A global perspective on bacterial diversity in the terrestrial deep subsurface
While recent efforts to catalogue Earth’s microbial diversity have focused upon surface and marine habitats, 12–20 % of Earth’s biomass is suggested to exist in the terrestrial deep subsurface, compared to ~1.8 % in the deep subseafloor. Metagenomic studies of the terrestrial deep subsurface have yielded a trove of divergent and functionally important microbiomes from a range of localities. However, a wider perspective of microbial diversity and its relationship to environmental conditions within the terrestrial deep subsurface is still required. Our meta-analysis reveals that terrestrial deep subsurface microbiota are dominated by Betaproteobacteria, Gammaproteobacteria and Firmicutes, probably as a function of the diverse metabolic strategies of these taxa. Evidence was also found for a common small consortium of prevalent Betaproteobacteria and Gammaproteobacteria operational taxonomic units across the localities. This implies a core terrestrial deep subsurface community, irrespective of aquifer lithology, depth and other variables, that may play an important role in colonizing and sustaining microbial habitats in the deep terrestrial subsurface. An in silico contamination-aware approach to analysing this dataset underscores the importance of downstream methods for assuring that robust conclusions can be reached from deep subsurface-derived sequencing data. Understanding the global panorama of microbial diversity and ecological dynamics in the deep terrestrial subsurface provides a first step towards understanding the role of microbes in global subsurface element and nutrient cycling.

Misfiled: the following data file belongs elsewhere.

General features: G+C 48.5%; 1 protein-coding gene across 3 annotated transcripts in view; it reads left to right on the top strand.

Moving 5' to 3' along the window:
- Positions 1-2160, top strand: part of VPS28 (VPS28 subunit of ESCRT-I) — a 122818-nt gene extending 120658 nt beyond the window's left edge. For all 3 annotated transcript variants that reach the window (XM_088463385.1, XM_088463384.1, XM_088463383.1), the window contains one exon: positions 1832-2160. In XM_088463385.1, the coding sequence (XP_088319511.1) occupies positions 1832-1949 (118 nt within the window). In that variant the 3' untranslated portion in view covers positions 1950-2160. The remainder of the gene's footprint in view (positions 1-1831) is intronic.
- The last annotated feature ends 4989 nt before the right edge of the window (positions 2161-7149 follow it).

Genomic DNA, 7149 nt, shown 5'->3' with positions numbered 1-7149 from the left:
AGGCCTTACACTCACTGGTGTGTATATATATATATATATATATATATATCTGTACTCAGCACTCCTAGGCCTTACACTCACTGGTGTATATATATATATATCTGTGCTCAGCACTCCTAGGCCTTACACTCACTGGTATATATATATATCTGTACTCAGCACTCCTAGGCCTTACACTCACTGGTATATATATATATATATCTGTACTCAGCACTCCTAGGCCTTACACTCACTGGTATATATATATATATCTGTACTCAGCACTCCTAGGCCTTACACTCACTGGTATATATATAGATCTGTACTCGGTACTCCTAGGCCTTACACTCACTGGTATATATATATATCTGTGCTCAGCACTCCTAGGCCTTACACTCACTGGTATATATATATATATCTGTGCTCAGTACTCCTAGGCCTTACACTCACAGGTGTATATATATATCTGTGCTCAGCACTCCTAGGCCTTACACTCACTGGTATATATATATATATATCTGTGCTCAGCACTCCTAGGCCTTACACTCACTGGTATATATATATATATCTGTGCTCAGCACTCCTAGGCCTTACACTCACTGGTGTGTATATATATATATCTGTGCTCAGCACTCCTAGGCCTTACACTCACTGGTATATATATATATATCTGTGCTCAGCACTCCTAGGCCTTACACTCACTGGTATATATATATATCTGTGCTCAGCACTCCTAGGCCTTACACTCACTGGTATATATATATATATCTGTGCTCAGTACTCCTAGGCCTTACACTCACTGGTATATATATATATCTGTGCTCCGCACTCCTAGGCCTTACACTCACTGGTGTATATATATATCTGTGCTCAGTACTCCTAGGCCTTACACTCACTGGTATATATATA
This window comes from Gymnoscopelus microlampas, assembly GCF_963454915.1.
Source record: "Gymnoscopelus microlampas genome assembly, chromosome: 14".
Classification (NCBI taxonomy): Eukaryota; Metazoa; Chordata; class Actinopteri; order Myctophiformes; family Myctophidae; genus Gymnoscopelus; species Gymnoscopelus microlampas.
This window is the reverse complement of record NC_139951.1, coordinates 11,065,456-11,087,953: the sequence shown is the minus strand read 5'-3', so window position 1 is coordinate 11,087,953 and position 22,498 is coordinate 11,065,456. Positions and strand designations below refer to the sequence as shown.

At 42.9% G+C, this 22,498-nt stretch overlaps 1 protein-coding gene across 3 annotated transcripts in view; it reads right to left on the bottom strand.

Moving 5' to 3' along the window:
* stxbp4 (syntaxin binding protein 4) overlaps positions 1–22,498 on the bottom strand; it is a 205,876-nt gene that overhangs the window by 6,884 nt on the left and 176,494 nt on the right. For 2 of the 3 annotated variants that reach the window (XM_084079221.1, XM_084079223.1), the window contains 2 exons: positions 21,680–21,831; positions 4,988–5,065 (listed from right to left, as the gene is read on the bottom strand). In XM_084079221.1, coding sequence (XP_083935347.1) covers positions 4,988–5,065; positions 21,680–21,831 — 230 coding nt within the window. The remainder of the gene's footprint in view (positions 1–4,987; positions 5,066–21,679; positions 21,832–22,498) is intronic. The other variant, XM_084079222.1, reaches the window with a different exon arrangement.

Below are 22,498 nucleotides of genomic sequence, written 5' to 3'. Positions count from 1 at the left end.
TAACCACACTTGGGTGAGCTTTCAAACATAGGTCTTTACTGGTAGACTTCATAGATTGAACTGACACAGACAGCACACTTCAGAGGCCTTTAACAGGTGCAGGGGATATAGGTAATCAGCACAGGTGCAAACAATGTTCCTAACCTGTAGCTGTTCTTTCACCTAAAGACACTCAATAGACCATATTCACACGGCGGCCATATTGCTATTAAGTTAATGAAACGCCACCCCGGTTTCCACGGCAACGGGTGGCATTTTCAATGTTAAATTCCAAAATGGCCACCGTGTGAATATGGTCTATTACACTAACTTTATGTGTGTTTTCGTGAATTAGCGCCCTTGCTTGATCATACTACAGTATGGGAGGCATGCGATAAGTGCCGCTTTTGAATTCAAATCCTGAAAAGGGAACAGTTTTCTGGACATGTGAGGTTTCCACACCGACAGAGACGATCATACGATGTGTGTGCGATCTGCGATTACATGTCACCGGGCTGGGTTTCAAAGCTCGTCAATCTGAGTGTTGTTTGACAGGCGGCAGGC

|A global perspective on bacterial diversity in the terrestrial deep subsurface
|WY-MT Water Science Center
|001172, 10 p.
|Google Analytic Metrics